Homes built for rent by local authorities are a common feature of the modern Black Country landscape. They’ve been built over more than a century in the area and in 2001 for example they made up one in every four homes.
But despite their contribution to the area and influence on people’s lives, relatively little has been recorded about their history in the Black Country.
We want to try to put that right.
We are very pleased to say that our bid to Heritage Lottery Fund has been successful and we have been awarded £52,500 to support our project ‘Block Capital: A Participative History of High Rise Council Flats since 1960’.
The project, which will run until August 2014 is supported a number of groups, including tenants’ and residents’ organisations in Sandwell, Walsall and Wolverhampton (details below). It will train and support volunteer researchers to investigate the history and heritage of tower blocks. It will also create an accessible archive of material relating to their story and the stories of the people whose lives have been connected with them.
We will focus on high-rise flats built (and some demolished too) in the Bilston, Darlaston, Tipton, Wednesbury and Willenhall areas. For a full list read our press release, or go to our page ‘High-rise in the Block Capital project’.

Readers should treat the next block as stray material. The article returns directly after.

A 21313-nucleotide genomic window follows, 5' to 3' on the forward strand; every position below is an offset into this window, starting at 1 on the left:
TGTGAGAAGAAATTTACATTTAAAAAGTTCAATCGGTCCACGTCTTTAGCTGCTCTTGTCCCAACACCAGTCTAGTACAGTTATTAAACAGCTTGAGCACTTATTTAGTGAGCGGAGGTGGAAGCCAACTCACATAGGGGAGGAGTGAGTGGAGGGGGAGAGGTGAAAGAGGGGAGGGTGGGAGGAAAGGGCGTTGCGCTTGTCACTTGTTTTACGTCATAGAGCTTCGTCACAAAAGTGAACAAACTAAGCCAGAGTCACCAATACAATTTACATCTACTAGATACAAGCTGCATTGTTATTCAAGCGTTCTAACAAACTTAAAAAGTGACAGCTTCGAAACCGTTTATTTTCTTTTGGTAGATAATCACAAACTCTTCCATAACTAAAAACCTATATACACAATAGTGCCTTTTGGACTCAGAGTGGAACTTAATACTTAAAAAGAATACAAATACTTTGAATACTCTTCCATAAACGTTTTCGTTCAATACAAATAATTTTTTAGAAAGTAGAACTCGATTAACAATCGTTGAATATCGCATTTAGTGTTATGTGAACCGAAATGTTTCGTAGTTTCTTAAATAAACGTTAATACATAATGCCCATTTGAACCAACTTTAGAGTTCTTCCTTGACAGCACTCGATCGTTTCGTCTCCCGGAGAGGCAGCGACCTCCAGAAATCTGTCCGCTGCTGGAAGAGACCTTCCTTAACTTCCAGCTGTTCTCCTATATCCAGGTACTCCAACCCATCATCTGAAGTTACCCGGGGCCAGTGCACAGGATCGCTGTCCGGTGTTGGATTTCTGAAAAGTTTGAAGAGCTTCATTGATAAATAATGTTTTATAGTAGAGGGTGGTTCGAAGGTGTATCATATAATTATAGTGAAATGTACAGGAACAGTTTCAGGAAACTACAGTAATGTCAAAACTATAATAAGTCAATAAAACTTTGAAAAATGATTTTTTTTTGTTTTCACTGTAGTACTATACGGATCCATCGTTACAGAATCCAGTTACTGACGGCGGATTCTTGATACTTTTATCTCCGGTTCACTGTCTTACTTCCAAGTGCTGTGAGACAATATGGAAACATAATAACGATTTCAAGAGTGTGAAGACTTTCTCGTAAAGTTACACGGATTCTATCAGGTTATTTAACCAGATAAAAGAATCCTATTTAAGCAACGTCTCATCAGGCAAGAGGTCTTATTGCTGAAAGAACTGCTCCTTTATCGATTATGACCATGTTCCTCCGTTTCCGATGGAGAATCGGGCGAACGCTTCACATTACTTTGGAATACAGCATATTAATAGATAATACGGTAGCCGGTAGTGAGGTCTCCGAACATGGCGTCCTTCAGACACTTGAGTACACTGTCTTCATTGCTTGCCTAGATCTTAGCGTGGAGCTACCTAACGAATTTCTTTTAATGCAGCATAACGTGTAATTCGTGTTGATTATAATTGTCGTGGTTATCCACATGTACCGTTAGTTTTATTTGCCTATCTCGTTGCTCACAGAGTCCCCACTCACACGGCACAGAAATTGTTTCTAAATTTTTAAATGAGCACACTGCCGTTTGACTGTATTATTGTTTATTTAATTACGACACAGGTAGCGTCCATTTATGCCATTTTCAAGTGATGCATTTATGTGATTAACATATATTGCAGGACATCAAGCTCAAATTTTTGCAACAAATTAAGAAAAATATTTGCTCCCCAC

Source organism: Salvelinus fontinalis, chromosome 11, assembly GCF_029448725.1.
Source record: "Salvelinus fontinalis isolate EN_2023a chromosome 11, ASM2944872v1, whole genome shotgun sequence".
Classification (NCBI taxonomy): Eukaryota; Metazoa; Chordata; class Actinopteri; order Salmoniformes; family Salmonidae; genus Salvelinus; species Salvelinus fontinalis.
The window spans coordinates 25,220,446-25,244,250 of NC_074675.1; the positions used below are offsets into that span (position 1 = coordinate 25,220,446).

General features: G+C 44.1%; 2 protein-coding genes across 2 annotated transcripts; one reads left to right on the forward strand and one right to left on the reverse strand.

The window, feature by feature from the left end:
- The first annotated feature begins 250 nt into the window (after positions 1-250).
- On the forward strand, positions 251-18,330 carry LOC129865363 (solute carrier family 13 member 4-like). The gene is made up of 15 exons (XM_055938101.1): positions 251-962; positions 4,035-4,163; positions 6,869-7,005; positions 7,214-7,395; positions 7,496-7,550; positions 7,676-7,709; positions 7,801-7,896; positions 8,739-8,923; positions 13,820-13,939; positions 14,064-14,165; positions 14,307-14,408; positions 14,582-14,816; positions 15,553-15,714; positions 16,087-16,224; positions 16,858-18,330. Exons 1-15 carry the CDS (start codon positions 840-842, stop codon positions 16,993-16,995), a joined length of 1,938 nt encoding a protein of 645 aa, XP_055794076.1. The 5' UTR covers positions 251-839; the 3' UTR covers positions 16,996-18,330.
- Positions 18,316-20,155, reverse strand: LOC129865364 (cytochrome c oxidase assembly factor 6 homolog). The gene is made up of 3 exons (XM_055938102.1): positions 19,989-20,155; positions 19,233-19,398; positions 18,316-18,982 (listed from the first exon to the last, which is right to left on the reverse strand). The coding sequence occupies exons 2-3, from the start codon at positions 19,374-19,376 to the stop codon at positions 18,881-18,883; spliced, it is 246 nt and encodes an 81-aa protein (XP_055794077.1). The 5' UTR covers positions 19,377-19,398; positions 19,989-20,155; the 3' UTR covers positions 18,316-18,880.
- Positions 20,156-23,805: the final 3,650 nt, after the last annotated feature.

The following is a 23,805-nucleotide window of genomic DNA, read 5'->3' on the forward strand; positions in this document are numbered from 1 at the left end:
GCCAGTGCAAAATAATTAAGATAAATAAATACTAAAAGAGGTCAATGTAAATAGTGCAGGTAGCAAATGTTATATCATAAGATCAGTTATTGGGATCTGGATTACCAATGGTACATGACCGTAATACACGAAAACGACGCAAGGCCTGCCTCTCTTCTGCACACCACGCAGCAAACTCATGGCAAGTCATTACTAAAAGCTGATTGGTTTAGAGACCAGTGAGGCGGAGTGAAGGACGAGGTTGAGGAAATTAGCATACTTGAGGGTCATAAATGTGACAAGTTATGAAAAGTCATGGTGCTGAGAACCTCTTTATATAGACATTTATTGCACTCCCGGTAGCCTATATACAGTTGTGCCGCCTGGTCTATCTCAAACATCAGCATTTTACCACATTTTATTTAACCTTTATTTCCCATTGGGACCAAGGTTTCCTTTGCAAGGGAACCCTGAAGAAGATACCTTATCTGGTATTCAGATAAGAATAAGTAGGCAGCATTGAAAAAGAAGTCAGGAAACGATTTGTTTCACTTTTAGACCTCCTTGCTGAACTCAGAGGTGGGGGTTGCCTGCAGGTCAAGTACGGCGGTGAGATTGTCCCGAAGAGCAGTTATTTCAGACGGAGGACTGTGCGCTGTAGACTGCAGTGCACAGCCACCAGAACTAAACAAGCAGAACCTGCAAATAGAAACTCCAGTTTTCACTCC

You can help!
We are looking for people who might give some time to researching the history of the flats in our target area.
Volunteers will receive training in the use of public archives, how to investigate council housing history, and how to record people’s experiences and stories about living in the flats. We particularly welcome anyone with a personal connection to the story of the flats. If you are interested please contact Chaz Mason on 01902 552194 or send us a message here.
Our project is supported by Sandwell Community Information and Partnership Service; Walsall Tenants and Residents Federation; Wolverhampton Federation of Tenants Associations; The Centre for West Midlands History; Wednesbury History Society; Wolverhampton Culture, Arts & Heritage Service